Good Dog | Matthew 15:21-28
Jesus calls a woman a dog. It’s a twice told story, found in both Matthew 15 and Mark 7. Mark’s Gospel was written first, meaning that the account in Matthew is based on the story in Mark.
Most of us build on what somebody else has done. Matthew built on Mark. Mark, according to tradition, built on what Peter recounted—his memories, the stories he told. Peter, of course, built on what he had seen and heard and touched, to use the language of the New Testament letter of 1 John.
The woman in this story, the woman who comes to Jesus and asks for his help, is an outsider. Jesus and his followers are Jewish—she is not. Jesus and his followers live in mostly Jewish towns—she does not. She is a foreigner to them, an outsider. Nevertheless, she comes on purpose to find this Jesus, this Jewish man who is surrounded by people who look down on Gentiles like her. She is ready to humiliate herself at his feet, if need be, to get his help for her daughter.
Anyone with children can understand. She is desperate. Imagine your child with an illness, one that the usual doctors are not able to treat. Which of us would not beg the help of some famous doctor, if we had faith or hope that she could help?
This foreigner is also very much like another woman from another story, a much older tale from 1 Kings 17—a woman with a sick child pleads for help from Elijah. (The Old Testament echo is all the more interesting when we think of the Gospel symbolism of John the Baptist as Elijah reborn, this time pointing to the coming messiah.)
When this foreign woman finds Jesus, she doesn’t get a warm reception. First, Jesus ignores her, which his followers expected him to do—who is this foreign woman who is expecting to meet Jesus, after all? Then he calls her a dog. It’s not a friendly pet name, not a term of endearment. It’s an insult.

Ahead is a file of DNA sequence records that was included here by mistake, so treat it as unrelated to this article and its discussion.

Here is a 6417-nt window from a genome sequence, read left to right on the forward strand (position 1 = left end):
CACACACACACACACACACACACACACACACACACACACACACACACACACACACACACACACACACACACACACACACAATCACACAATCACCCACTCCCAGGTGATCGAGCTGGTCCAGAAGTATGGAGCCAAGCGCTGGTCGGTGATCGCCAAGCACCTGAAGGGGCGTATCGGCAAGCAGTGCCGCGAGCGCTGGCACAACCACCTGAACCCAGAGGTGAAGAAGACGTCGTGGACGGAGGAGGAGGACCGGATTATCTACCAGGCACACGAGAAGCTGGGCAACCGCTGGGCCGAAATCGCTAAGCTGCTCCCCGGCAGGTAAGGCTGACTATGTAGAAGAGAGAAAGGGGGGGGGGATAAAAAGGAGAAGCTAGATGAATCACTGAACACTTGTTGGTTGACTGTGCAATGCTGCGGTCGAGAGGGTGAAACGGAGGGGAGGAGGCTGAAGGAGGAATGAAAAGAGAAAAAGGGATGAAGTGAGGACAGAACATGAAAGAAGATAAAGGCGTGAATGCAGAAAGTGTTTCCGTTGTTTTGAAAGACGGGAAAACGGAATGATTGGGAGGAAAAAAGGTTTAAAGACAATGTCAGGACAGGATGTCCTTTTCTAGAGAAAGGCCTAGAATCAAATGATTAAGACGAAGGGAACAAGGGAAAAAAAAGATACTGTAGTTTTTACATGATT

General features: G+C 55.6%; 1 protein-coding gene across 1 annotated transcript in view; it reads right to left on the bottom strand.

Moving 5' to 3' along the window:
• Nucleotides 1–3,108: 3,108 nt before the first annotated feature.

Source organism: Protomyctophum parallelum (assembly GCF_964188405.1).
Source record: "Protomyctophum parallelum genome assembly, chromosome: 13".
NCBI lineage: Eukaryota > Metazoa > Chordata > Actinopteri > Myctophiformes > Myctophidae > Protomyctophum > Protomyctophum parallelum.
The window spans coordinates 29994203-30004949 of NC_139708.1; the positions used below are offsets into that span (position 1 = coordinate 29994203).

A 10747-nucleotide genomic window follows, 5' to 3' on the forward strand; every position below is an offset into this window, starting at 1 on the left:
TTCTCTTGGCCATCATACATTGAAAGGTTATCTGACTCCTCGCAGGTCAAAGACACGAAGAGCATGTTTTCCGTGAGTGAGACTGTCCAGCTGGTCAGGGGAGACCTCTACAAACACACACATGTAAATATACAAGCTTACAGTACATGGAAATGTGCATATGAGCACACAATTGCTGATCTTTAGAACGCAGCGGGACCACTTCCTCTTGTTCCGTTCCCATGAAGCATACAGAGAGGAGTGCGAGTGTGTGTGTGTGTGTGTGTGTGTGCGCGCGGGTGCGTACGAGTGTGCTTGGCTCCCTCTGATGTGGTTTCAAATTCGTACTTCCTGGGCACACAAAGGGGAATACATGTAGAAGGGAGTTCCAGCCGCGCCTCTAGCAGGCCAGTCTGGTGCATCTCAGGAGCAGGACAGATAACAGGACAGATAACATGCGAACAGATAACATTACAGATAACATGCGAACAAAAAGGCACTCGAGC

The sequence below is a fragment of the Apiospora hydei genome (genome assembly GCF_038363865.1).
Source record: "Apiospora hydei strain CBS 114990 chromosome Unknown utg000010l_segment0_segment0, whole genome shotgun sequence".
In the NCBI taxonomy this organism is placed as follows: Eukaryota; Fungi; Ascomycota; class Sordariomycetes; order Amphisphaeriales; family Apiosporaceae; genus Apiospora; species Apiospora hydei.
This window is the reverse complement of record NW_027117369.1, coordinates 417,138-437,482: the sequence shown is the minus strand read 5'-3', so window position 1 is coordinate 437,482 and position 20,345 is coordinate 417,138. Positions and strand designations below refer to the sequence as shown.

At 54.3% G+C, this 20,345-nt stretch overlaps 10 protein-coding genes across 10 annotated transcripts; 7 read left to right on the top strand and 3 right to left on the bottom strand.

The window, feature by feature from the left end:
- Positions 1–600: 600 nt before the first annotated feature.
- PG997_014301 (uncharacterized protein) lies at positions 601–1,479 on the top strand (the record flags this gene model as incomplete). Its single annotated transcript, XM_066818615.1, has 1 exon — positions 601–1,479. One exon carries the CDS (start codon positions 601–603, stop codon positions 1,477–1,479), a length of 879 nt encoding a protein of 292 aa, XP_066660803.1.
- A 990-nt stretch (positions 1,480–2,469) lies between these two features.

Now everybody is uncomfortable.
Jesus is making a point, of course—but to whom? Who is being taught—the woman, or the people around him who truly have a low opinion of this foreigner? After all, why should this foreigner receive the benefits promised to the chosen people?
The woman herself takes no offense; if she does, she hides her feelings well. Maybe she is used to it. Maybe she expected it. That is not unusual with people who regularly meet with prejudice, racism, bigotry.
Whatever her reasons, she doesn’t bristle at being called a dog. Instead she waits for crumbs from the table. In fact, she anticipates her position, begging for scraps of mercy. I think that she knows what Jesus is doing, that she looks in his eyes and knows that he is addressing the racism and bigotry he sees in the eyes of his own followers.
And dogs are some of the finest people I know. Perhaps this woman feels the same way.
We would do well to emulate most of the dogs we meet. Think of their qualities—devoted, loyal, with reasonable expectations, a reasonable degree of obedience, taking comfort and joy in the simplest things. If we were more like our dogs, we would be better people. That’s true of most animals, come to think about it.
What about cats and squirrels, you say? Well, nobody is perfect.